History’s People: Personalities and the Past (CBC Massey Lectures)
By: Margaret MacMillan
Format/Source: eBook; my purchase
In History’s People internationally acclaimed historian Margaret MacMillan gives her own personal selection of figures of the past, women and men, some famous and some little-known, who stand out for her. Some have changed the course of history and even directed the currents of their times. Others are memorable for being risk-takers, adventurers, or observers. She looks at the concept of leadership through Bismarck and the unification of Germany; William Lyon MacKenzie King and the preservation of the Canadian Federation; Franklin Delano Roosevelt and the bringing of a unified United States into the Second World War. She also notes how leaders can make huge and often destructive mistakes, as in the cases of Hitler, Stalin, and Thatcher. Richard Nixon and Samuel de Champlain are examples of daring risk-takers who stubbornly went their own ways, often in defiance of their own societies. Then there are the dreamers, explorers, and adventurers, individuals like Fanny Parkes and Elizabeth Simcoe who manage to defy or ignore the constraints of their own societies. Finally, there are the observers, such as Babur, the first Mughal emperor of India, and Victor Klemperer, a Holocaust survivor, who kept the notes and diaries that bring the past to life.
History’s People is about the important and complex relationship between biography and history, individuals and their times.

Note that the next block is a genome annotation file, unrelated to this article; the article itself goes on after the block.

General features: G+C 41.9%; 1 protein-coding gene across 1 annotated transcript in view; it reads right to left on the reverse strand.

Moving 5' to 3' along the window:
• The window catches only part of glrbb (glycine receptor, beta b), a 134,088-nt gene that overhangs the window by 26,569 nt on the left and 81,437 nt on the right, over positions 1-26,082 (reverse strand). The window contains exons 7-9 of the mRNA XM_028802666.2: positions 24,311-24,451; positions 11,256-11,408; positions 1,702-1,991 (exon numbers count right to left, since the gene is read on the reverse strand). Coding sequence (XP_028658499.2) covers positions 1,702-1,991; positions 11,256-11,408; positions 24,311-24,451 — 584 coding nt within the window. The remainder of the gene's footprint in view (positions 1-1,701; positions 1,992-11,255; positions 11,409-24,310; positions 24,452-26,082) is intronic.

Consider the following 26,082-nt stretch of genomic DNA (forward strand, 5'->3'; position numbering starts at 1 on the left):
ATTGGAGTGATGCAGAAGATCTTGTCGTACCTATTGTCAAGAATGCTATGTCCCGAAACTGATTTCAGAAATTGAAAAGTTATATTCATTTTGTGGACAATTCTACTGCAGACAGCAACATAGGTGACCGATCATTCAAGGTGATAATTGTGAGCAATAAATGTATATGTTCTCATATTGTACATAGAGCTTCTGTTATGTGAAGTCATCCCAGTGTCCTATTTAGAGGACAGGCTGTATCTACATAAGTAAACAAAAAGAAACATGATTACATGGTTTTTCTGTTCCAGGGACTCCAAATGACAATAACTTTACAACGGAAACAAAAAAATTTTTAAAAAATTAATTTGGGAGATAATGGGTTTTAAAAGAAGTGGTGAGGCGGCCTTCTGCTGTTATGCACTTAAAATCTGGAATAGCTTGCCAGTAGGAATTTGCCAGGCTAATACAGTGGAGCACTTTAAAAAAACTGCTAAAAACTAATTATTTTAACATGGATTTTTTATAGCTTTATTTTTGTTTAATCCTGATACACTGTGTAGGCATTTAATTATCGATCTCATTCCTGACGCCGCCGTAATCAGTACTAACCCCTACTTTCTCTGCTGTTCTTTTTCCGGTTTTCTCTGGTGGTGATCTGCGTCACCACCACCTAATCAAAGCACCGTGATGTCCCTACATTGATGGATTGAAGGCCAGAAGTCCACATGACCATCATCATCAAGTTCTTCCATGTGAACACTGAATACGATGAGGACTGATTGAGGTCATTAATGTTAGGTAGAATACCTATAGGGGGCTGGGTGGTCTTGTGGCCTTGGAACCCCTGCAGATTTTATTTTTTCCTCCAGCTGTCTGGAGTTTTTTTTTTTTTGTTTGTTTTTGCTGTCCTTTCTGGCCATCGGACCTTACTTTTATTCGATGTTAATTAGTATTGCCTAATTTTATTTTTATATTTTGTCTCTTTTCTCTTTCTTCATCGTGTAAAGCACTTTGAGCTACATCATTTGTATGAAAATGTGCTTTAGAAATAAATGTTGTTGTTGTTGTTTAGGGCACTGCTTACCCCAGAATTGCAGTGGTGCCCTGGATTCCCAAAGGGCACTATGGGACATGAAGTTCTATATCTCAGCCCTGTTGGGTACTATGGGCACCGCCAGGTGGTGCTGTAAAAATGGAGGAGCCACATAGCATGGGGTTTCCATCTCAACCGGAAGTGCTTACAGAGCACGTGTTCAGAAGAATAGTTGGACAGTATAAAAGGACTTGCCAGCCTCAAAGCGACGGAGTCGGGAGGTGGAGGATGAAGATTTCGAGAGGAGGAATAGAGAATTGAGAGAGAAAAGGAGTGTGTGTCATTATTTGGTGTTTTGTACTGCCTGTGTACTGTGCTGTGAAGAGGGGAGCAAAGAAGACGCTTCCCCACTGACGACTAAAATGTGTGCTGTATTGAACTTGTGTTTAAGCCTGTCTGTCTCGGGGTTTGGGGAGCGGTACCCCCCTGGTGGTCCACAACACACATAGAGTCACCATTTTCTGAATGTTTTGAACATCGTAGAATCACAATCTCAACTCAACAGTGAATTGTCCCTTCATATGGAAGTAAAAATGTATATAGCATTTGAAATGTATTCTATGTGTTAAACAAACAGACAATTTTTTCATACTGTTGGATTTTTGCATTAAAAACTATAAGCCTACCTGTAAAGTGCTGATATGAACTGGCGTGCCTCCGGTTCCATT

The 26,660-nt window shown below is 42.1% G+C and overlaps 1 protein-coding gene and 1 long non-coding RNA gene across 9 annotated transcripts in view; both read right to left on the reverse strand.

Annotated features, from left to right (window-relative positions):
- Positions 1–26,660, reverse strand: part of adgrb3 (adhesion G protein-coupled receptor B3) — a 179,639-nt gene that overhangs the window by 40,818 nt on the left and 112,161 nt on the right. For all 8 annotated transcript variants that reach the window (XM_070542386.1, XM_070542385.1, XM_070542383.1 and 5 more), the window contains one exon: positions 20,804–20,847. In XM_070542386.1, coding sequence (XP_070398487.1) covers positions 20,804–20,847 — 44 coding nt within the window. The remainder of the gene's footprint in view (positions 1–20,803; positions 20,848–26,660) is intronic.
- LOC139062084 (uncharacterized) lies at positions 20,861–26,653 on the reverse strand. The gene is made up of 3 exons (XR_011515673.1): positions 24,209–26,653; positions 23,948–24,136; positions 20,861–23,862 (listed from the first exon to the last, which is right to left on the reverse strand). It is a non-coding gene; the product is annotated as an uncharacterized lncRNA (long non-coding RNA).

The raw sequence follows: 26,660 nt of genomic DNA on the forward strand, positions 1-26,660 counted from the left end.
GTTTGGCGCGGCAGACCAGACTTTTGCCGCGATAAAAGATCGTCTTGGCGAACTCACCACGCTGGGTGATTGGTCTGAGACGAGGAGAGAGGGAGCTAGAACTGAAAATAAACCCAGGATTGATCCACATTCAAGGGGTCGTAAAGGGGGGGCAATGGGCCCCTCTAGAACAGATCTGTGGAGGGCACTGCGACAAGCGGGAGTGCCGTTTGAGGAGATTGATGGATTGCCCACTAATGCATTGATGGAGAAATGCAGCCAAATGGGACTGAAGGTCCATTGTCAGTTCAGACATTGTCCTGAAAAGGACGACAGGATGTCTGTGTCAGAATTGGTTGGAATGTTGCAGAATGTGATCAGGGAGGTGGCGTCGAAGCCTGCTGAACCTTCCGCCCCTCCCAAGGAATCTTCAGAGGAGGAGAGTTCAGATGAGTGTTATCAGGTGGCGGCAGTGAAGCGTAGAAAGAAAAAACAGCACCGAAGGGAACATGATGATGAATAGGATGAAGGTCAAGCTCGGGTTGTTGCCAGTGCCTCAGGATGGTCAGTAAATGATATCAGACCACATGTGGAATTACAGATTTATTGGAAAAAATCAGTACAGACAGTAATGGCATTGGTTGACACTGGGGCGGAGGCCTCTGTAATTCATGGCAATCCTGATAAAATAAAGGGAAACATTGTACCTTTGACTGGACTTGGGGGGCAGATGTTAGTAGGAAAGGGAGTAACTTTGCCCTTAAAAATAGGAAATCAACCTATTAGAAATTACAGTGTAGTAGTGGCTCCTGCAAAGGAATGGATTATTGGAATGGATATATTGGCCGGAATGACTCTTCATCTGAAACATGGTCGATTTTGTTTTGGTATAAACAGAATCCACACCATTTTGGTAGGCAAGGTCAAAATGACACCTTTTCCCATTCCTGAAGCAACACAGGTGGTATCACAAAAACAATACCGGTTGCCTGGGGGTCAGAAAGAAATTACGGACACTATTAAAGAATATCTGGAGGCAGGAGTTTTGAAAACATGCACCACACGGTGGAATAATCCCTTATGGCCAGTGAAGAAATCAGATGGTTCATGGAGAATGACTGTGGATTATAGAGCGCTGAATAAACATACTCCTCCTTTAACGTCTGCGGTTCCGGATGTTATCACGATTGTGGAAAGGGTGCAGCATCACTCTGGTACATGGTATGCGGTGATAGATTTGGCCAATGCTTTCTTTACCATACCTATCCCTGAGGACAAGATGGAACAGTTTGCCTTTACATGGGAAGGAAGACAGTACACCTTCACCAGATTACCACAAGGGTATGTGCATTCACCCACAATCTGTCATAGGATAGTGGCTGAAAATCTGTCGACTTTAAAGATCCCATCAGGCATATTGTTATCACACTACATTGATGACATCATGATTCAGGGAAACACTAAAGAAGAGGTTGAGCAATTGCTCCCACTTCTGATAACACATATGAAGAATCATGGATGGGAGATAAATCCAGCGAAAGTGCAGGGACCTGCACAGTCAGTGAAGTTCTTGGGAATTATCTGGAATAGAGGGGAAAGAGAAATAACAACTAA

I’m a fan of the CBC Massey Lectures series, I think it’s a great series showcasing great thinkers, academics, and public figures discussing an array of topics that are interesting from an academic standpoint but also ties in well to our everyday lives and/or the world we live in. I’ve read and reviewed a few in the past (see shiny new tag; I’ve read 5 to date, but only reviewed 2 over here) but I was really excited when I heard last year that Margaret MacMillan was going to be the featured lecturer for the latest installment. You may have heard of Margaret MacMillan for her books like Paris 1919 and Nixon and Mao: The Week that Changed the World. She’s a prominent historian too and was a lecturer when I was at UofT; alas I never got close to signing up for her class, it were pretty popular and hard to get into. Anyway, I’ve enjoyed reading Paris 1919 years ago and was looking forward to reading her take on prominent historical figures and their impact on history.